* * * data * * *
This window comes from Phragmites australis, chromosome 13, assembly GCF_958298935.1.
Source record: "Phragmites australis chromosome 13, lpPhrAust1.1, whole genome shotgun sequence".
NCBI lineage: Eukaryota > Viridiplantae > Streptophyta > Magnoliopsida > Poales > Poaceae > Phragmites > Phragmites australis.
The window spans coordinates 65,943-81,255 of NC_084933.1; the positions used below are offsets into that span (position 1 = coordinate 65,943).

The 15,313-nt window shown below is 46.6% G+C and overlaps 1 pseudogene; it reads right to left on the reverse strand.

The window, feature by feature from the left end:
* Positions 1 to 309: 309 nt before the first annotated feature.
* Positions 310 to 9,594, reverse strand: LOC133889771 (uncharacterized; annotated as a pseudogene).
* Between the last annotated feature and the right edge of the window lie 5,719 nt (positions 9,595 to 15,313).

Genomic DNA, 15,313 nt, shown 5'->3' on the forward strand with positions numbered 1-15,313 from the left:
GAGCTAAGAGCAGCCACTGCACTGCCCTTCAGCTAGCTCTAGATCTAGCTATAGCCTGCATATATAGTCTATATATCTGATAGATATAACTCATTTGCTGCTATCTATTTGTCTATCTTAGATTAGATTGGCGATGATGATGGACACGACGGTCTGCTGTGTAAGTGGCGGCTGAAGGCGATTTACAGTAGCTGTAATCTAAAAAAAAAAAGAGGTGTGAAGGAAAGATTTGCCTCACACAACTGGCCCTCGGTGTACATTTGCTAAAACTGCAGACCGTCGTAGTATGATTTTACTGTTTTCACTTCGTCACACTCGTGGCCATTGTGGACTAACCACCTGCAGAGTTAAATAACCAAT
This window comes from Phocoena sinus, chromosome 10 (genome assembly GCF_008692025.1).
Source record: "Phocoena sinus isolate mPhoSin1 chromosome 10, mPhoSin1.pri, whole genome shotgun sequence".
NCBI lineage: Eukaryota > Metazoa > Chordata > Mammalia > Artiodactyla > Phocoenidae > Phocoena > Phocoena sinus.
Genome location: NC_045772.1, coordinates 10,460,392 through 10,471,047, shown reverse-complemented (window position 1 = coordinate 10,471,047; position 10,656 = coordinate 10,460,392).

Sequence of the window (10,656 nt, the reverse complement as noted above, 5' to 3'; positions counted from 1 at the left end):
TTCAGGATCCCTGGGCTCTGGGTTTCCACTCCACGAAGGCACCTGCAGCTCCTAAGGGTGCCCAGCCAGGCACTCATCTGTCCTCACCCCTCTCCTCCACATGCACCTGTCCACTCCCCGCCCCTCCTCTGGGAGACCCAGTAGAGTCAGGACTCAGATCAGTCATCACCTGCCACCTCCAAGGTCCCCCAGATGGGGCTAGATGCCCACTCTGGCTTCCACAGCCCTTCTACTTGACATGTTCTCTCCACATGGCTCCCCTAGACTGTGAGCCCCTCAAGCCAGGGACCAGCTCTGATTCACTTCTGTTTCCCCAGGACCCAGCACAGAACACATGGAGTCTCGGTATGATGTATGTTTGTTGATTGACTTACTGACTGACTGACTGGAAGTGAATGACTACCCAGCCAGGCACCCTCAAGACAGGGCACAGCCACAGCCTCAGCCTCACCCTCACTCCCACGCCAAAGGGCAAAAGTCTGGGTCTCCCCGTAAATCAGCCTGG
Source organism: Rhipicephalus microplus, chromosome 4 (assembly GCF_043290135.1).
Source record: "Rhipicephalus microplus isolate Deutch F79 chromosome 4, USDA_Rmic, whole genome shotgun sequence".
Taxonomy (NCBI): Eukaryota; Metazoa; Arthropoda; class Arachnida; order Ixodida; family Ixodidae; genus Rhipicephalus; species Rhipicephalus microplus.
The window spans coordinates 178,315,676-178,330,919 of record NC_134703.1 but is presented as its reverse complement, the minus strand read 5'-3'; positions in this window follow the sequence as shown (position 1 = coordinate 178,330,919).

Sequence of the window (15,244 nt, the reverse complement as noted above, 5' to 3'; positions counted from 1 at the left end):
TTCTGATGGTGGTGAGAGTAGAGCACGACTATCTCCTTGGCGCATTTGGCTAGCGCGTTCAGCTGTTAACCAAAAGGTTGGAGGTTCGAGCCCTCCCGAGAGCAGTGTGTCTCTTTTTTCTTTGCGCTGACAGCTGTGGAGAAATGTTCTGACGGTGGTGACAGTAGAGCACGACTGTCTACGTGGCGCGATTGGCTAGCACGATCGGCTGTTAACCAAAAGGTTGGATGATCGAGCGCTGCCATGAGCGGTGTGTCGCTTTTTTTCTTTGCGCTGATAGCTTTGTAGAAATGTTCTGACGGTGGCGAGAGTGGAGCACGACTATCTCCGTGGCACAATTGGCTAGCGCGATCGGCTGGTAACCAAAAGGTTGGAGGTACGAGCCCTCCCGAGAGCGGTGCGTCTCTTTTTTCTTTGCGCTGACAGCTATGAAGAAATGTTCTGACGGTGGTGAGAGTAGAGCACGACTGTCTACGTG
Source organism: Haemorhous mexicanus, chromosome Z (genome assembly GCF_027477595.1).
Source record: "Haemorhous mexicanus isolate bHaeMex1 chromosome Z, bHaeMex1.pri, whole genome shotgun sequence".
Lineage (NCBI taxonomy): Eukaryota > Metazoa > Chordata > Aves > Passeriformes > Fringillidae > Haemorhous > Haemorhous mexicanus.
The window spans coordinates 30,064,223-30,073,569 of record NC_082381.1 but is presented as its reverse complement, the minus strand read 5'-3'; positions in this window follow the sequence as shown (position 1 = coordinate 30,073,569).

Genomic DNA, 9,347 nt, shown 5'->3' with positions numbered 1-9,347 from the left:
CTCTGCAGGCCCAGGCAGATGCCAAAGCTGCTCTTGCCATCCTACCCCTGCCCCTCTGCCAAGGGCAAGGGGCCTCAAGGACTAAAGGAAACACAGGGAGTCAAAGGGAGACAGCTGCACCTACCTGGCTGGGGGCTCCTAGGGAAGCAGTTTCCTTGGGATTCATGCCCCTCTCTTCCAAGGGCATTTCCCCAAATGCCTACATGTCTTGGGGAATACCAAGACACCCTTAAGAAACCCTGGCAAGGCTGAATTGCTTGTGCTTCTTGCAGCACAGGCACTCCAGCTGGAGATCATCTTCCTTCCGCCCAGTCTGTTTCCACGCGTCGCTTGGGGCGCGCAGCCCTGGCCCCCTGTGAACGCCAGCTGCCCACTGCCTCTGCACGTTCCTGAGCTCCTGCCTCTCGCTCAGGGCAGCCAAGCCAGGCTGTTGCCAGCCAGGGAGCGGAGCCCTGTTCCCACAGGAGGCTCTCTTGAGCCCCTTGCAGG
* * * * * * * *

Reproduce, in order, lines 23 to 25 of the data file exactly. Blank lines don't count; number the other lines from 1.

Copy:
TTCTGATGGTGGTGAGAGTAGAGCACGACTATCTCCTTGGCGCATTTGGCTAGCGCGTTCAGCTGTTAACCAAAAGGTTGGAGGTTCGAGCCCTCCCGAGAGCAGTGTGTCTCTTTTTTCTTTGCGCTGACAGCTGTGGAGAAATGTTCTGACGGTGGTGACAGTAGAGCACGACTGTCTACGTGGCGCGATTGGCTAGCACGATCGGCTGTTAACCAAAAGGTTGGATGATCGAGCGCTGCCATGAGCGGTGTGTCGCTTTTTTTCTTTGCGCTGATAGCTTTGTAGAAATGTTCTGACGGTGGCGAGAGTGGAGCACGACTATCTCCGTGGCACAATTGGCTAGCGCGATCGGCTGGTAACCAAAAGGTTGGAGGTACGAGCCCTCCCGAGAGCGGTGCGTCTCTTTTTTCTTTGCGCTGACAGCTATGAAGAAATGTTCTGACGGTGGTGAGAGTAGAGCACGACTGTCTACGTG
Source organism: Haemorhous mexicanus, chromosome Z (genome assembly GCF_027477595.1).
Source record: "Haemorhous mexicanus isolate bHaeMex1 chromosome Z, bHaeMex1.pri, whole genome shotgun sequence".